Four Leading Stocks
An interview with Danton Goei
Portfolio Manager, Pan-Tribal Global Equity Fund
By Wallace Forbes
Danton Goei describes four stocks that he believes to be good value investments. Davis’s research process focuses on the elements that create a good, durable business, including first-class management, solid long-term earnings power and deep competitive moats; each of these stocks meet those criteria.
Danton Goei: Davis Funds has a tradition of investing with a global perspective. We built our long-term record in large part by investing in companies that do business both in the United States and abroad. As a research-focused investment firm specializing in equities since 1969, our mission has always been to focus first and foremost on finding the best risk/reward opportunities around the globe for our clients.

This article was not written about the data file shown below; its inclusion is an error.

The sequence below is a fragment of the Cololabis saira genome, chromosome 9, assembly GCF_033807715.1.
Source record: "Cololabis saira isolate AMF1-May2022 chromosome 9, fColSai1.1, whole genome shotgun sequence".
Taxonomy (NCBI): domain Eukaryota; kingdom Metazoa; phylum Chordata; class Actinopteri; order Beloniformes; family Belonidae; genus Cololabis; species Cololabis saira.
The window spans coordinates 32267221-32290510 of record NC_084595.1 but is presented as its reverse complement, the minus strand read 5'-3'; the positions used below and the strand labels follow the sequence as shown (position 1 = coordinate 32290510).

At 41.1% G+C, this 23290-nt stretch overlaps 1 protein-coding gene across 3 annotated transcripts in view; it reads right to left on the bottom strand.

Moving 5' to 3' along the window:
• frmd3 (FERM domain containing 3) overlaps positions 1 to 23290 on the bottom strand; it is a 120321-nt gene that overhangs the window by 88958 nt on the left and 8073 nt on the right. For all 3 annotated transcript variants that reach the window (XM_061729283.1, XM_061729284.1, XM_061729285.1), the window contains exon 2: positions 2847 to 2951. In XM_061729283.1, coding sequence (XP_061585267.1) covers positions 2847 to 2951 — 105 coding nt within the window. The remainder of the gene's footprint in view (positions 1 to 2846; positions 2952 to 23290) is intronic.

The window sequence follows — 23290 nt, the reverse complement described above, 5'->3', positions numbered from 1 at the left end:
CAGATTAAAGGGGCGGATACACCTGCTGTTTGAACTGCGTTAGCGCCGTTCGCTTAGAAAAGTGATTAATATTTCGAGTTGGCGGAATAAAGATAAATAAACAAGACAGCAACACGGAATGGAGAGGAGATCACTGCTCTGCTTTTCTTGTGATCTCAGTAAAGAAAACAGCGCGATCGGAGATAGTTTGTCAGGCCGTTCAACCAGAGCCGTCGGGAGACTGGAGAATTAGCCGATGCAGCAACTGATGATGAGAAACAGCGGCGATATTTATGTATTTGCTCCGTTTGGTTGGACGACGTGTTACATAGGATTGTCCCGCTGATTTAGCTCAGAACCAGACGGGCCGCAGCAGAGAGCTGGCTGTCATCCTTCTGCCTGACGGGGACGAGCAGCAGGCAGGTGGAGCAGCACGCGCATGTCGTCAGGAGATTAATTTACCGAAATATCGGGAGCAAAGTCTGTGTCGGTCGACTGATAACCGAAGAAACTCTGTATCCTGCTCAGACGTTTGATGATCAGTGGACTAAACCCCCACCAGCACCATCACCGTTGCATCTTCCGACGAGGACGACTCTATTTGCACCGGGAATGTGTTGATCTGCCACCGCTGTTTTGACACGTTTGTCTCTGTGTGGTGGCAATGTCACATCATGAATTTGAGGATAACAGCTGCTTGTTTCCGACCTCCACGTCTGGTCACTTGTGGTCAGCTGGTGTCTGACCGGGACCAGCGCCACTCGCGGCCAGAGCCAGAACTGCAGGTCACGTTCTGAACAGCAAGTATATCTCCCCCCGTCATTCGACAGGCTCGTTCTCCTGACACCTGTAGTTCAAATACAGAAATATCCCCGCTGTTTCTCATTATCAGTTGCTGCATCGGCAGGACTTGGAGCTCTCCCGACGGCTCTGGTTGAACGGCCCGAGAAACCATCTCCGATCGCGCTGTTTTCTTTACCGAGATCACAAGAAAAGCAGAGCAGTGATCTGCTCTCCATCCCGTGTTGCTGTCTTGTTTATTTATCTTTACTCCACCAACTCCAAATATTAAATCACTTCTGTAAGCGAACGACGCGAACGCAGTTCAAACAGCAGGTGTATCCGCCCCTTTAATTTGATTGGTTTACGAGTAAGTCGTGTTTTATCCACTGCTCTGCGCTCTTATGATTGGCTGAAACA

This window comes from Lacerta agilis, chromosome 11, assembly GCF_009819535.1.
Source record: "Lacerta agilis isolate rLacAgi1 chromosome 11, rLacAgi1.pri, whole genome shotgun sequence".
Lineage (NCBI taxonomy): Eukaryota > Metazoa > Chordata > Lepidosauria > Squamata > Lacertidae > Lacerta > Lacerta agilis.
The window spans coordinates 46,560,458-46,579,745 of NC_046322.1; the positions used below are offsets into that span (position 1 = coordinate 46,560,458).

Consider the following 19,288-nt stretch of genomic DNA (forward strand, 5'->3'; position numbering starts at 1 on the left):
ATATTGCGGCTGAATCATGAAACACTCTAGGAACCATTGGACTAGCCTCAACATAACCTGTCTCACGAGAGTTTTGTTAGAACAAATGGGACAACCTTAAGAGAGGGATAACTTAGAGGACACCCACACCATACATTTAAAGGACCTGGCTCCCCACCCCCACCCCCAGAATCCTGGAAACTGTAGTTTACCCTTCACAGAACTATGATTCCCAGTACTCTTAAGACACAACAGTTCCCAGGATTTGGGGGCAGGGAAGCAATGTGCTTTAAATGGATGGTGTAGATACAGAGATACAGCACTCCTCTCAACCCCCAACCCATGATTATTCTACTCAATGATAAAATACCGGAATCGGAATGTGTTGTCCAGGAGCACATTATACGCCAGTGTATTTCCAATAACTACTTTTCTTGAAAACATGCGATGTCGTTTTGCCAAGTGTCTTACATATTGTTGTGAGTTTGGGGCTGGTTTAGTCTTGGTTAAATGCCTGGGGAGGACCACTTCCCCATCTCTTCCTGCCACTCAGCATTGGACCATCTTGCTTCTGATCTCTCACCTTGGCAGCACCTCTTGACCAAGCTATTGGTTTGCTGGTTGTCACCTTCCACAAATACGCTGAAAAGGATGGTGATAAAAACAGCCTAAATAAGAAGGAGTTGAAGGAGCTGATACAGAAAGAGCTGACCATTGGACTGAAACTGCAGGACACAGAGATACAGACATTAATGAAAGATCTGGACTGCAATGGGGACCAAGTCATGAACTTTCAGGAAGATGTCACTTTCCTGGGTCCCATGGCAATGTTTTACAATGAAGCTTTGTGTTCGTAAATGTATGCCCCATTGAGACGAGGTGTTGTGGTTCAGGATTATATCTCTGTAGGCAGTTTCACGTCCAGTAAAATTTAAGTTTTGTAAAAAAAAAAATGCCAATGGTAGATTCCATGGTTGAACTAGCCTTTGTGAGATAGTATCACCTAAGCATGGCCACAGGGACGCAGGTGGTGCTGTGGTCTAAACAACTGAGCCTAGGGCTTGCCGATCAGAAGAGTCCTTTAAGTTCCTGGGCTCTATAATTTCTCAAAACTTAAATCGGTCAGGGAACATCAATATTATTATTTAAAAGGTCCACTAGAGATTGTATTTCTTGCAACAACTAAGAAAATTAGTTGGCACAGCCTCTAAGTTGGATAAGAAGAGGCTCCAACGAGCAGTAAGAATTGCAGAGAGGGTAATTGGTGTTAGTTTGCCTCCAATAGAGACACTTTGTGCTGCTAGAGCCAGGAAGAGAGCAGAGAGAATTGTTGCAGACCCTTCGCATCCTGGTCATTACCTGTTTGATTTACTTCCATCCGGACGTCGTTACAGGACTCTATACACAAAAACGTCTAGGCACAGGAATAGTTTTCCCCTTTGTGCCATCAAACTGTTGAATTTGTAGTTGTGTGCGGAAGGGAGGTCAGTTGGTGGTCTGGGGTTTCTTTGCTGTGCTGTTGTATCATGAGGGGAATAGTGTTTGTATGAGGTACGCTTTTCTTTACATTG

Davis Global Fund’s track record of outperforming over the long-term is a direct result of our investment process. Our research process focuses our analysis on the elements that create a good, durable business, including first-class management, solid long-term earnings power and deep competitive moats. And, we remain very disciplined about the prices we pay to buy them.
Davis Global Fund invests predominantly in leading U.S. companies, European multinationals and select businesses in Asia’s emerging markets. We consciously position the Fund as a diversified, all-weather portfolio.